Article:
on the initial data. Here represents the set of admissible damage functions defined by
By the Riesz representation theorem, we can define by
Then conditions (2.20) imply
Let be the bilinear form
Find a displacement field , a stress field , and a damage field such that for all ,
Denote by the smallest constant in the trace inequality
Similar to [12, Theorem 5.1], we can prove the following result.
3 Numerical analysis of the weak formulation
For the approximation of the time derivative of the damage function, we use finite difference. We divide the time interval uniformly and comment that much of the discussion of the numerical method below can be extended straightforward to the case of general partition of the time interval. Thus, let be a positive integer, and define the step-size. Then is a uniform partition of with the nodes , . For a function continuous on , we write . We use the backward difference approximation
For the spatial discretization, we use the finite element method. For simplicity, we assume is a polygonal/polyhedral domain, and express the three parts of the boundary, , , as unions of closed flat components with disjoint interiors:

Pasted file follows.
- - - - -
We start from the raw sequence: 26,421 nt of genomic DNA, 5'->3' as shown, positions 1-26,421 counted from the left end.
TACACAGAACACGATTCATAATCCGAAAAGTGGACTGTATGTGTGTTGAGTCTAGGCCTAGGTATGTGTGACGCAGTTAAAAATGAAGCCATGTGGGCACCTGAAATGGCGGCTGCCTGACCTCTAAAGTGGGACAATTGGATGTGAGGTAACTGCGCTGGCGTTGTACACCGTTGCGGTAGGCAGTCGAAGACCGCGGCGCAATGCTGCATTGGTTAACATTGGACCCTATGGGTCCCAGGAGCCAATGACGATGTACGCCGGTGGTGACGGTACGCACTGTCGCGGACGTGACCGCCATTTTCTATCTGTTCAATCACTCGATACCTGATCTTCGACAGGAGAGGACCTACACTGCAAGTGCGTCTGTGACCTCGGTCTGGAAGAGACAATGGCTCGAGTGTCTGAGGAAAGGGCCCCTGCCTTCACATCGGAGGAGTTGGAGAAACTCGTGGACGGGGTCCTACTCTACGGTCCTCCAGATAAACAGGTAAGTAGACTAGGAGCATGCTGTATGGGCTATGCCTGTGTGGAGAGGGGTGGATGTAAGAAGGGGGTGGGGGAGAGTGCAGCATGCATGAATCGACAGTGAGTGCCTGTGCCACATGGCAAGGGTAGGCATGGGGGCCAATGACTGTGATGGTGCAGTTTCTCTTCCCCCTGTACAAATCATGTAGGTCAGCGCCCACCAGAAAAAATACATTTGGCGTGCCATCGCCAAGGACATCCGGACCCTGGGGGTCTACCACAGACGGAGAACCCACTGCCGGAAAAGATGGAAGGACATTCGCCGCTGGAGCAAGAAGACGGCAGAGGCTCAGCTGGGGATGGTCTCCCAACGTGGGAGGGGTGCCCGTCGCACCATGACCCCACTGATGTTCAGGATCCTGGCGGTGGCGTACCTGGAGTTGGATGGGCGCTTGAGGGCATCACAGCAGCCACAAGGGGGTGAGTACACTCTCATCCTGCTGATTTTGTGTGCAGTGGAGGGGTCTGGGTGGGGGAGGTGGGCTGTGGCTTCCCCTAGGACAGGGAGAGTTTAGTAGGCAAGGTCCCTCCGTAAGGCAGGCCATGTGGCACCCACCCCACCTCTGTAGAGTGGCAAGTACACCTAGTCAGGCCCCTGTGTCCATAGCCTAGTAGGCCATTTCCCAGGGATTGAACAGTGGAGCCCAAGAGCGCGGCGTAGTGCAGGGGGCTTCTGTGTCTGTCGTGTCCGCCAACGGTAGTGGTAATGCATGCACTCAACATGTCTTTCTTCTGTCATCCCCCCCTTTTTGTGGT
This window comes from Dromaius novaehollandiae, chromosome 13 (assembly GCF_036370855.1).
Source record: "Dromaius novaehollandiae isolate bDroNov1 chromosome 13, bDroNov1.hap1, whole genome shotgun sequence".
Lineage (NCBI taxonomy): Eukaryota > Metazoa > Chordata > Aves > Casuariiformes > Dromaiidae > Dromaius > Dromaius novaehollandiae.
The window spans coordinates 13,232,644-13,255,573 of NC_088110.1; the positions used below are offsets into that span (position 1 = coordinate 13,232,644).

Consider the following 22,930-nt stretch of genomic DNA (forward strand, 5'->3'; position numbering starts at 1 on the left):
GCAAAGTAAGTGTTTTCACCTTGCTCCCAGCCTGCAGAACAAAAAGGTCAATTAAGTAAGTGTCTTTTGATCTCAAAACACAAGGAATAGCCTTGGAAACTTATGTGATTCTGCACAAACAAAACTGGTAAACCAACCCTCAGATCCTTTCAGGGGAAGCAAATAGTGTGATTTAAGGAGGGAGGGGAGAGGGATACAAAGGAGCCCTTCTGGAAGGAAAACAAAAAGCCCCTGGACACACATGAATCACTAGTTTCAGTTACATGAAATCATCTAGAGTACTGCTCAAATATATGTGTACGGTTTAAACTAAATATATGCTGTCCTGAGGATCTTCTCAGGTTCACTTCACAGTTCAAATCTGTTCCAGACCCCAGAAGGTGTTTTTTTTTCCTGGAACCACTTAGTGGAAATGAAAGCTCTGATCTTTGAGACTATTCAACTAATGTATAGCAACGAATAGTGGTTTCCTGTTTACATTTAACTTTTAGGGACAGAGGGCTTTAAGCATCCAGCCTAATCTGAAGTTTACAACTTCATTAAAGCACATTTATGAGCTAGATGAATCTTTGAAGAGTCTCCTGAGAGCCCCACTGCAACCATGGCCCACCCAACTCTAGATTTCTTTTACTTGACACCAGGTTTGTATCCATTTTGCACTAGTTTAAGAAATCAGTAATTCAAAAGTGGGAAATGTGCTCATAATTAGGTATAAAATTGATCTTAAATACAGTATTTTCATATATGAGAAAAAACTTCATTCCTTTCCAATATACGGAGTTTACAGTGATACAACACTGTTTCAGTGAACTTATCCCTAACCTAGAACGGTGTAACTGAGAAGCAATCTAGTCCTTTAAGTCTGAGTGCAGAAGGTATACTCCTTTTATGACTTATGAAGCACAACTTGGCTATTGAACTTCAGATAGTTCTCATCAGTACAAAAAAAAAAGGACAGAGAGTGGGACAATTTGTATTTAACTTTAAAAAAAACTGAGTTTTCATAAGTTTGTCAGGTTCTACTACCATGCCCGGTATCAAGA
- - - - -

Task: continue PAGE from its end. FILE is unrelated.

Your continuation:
Let be a regular family of finite element partitions of into triangular/tetrahedral elements, compatible with the partition of the boundary into , , , in the sense that if the intersection of one side/face of an element with one set has a positive measure with respect to , then the side/face lies entirely in . Here denotes the finite element mesh-size. Corresponding to the partition , we introduce the linear finite element space
for the displacement field, the piecewise constant finite element space
for the stress field, and the linear finite element space
for the damage field. Define the constrained subset of :
Let and be appropriate approximations of and such that
These conditions are valid if, e.g., , , and we define
to be the interpolant or- or -projection of onto , define to be the -projection of onto . The smoothness conditions and will follow from the solution regularities (3.14) and (3.16) below.
The discrete velocity and displacement approximations are denoted by and , whereas the discrete stress and damage function approximations are denoted by and . Let be the orthogonal projection from to , defined by
Then a fully discrete scheme for Problem 2.2 is the following.
Find a discrete displacement field , a discrete stress field , and a discrete damage field such that for ,
Here and are related by the equalities
The solution existence and uniqueness of Problem 3.1 can be proved by an induction argument. The focus of the rest of this section is to bound the numerical solution errors. For this purpose, we assume the following additional solution regularities: